ISTANBUL -- Antiterrorism police units in Istanbul on Tuesday raided dozens of residences, including several college dormitories, in a crackdown on those who participated in widespread antigovernment demonstrations in June, detaining at least 30 people, the semiofficial Anatolia news agency said.
The Istanbul Bar Association said the police, citing terrorism laws, issued a temporary order withholding legal assistance to the detainees and denying them access to their families. Under those laws, the police can refuse to disclose the identities and ages of the detainees, as well as the charges against them, the bar association said. The police did not comment on the raids.
However, the Student Collectives, an independent youth group, said in a statement posted on its Web site that 10 of the detainees were members and that they faced allegations of inciting people to riot, attacking security forces and their vehicles, and "joining acts to damage public and personal properties."
"We gathered that detainees might include high school students and college students after a public university hostel was also among addresses being raided," said Hasan Kilic, a board member of the bar association. "If you are a government opponent, and do things differently than dictated, you are no longer safe in Turkey."
Eleven other people who took part in the demonstrations were arrested in the western city of Izmir on Tuesday and charged with belonging to several leftist terror organizations, news reports said.
Across Turkey, dozens of people, mostly youths, were detained in recent weeks after the riots, which started as a small protest against Prime Minister Recep Tayyip Erdogan's plans to raze an Istanbul park and became a broader uprising against what many called his autocratic tendencies. Riot police officers responded with tear gas and water cannons; five people died, 11 were blinded by tear gas canisters and 8,000 sustained other injuries.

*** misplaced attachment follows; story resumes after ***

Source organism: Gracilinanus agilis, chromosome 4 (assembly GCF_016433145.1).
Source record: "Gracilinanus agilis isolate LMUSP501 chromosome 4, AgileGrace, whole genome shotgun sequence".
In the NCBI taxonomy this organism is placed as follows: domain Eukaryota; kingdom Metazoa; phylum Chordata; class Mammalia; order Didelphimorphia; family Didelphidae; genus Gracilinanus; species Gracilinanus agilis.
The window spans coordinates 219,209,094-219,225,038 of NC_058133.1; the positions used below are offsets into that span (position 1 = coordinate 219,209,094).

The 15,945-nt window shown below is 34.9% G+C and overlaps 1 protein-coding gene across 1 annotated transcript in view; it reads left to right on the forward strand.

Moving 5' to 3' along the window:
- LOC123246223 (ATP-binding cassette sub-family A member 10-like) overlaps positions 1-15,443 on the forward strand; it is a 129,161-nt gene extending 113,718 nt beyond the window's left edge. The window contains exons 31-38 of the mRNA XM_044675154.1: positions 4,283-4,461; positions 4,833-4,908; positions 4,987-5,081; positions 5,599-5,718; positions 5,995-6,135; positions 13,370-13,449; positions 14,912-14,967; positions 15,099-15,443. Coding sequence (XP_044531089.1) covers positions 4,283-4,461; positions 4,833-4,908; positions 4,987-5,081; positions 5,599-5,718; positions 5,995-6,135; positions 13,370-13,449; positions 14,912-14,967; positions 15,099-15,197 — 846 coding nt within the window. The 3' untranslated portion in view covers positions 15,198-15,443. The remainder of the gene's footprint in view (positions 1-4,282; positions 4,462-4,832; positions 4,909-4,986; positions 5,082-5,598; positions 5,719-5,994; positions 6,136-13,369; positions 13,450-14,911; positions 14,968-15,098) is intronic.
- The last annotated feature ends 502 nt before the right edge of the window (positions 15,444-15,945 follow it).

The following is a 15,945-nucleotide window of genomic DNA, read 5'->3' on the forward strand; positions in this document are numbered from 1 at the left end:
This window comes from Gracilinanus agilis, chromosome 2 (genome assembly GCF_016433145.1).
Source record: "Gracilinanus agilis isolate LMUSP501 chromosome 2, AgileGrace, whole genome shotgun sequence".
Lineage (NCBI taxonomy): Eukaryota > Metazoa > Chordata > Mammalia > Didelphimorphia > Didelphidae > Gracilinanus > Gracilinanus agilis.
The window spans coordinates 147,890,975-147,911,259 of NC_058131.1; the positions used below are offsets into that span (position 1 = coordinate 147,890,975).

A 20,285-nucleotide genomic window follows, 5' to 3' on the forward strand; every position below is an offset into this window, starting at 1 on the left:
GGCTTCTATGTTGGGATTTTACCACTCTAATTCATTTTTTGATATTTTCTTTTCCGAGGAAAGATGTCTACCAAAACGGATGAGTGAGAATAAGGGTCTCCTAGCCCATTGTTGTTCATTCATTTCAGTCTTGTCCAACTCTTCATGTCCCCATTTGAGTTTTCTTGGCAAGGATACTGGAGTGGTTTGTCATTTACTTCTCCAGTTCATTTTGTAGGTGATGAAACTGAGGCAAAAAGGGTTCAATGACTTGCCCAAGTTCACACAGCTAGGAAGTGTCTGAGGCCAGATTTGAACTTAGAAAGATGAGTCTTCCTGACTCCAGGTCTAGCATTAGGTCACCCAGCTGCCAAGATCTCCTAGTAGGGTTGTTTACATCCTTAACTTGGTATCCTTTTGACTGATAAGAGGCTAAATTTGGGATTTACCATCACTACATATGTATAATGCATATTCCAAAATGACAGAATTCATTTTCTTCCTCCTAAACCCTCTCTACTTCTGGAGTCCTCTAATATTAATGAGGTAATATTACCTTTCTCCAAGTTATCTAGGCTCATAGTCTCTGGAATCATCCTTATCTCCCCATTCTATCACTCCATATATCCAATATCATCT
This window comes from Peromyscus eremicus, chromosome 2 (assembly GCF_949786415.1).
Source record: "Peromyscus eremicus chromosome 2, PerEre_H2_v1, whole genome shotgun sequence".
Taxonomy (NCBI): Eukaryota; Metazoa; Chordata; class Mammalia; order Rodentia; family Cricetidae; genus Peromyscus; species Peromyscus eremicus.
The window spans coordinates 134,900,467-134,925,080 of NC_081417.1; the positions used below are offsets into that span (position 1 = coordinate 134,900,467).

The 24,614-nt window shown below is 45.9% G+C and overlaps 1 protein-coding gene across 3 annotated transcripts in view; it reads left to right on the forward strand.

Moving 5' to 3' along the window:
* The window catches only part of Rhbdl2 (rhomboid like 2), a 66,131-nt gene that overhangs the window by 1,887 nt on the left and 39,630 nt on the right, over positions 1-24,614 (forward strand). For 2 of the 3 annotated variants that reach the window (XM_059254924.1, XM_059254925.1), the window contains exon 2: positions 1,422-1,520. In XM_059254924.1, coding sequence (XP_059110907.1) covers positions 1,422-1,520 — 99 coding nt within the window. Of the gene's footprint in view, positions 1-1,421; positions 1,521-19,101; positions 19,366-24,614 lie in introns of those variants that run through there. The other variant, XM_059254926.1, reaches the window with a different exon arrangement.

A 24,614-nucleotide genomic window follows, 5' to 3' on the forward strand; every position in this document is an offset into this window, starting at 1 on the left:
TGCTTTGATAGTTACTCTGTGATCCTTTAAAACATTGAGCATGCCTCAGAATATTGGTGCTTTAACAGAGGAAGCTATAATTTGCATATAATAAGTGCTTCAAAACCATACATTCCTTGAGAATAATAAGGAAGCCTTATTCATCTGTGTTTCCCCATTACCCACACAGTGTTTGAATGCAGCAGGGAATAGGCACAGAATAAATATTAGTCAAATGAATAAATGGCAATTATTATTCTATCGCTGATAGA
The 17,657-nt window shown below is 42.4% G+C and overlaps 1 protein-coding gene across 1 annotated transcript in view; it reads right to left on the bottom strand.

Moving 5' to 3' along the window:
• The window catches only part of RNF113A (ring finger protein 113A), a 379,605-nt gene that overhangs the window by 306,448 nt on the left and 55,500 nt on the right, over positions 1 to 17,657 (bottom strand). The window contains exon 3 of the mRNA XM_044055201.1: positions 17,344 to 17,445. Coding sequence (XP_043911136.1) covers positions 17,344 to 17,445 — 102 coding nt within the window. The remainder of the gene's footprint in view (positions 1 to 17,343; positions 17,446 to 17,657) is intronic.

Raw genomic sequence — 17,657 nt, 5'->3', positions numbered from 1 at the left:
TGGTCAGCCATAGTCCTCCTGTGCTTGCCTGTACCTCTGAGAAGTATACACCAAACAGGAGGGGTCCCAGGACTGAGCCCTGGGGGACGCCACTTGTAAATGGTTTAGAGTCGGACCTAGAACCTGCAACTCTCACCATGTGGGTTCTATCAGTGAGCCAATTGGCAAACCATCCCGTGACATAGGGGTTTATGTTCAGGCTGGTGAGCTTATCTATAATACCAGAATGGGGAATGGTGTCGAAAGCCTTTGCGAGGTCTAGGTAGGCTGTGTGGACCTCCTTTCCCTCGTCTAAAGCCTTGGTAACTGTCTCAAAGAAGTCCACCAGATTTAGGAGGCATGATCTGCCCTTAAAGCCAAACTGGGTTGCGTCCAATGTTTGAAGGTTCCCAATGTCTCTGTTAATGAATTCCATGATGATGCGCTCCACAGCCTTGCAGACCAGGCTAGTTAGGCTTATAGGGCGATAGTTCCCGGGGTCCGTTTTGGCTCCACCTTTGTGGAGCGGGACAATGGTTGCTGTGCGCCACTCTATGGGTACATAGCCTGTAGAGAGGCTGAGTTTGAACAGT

On Tuesday, Berna Bakir, the sister of one of the detainees, described the arrest of her brother, Ismail Cem Bakir, 23, a computer engineering student at Istanbul Technical University, early that morning. "Plainclothes policemen, one wearing a black snow mask and filming the raid, appeared at our doorstep at 5.30 and showed us an arrest and search warrant," she said.
"My brother did the most innocent thing by defending something he believed in -- like everybody else who joined the protests, that's all," Ms. Bakir said in a telephone interview.
The police confiscated computers, books and magazines and threatened to charge Mr. Bakir's lawyer, who had come over to assist the family, after he asked the masked police officer to remove his mask for transparency's sake, Ms. Bakir said.
This article originally appeared in The New York Times.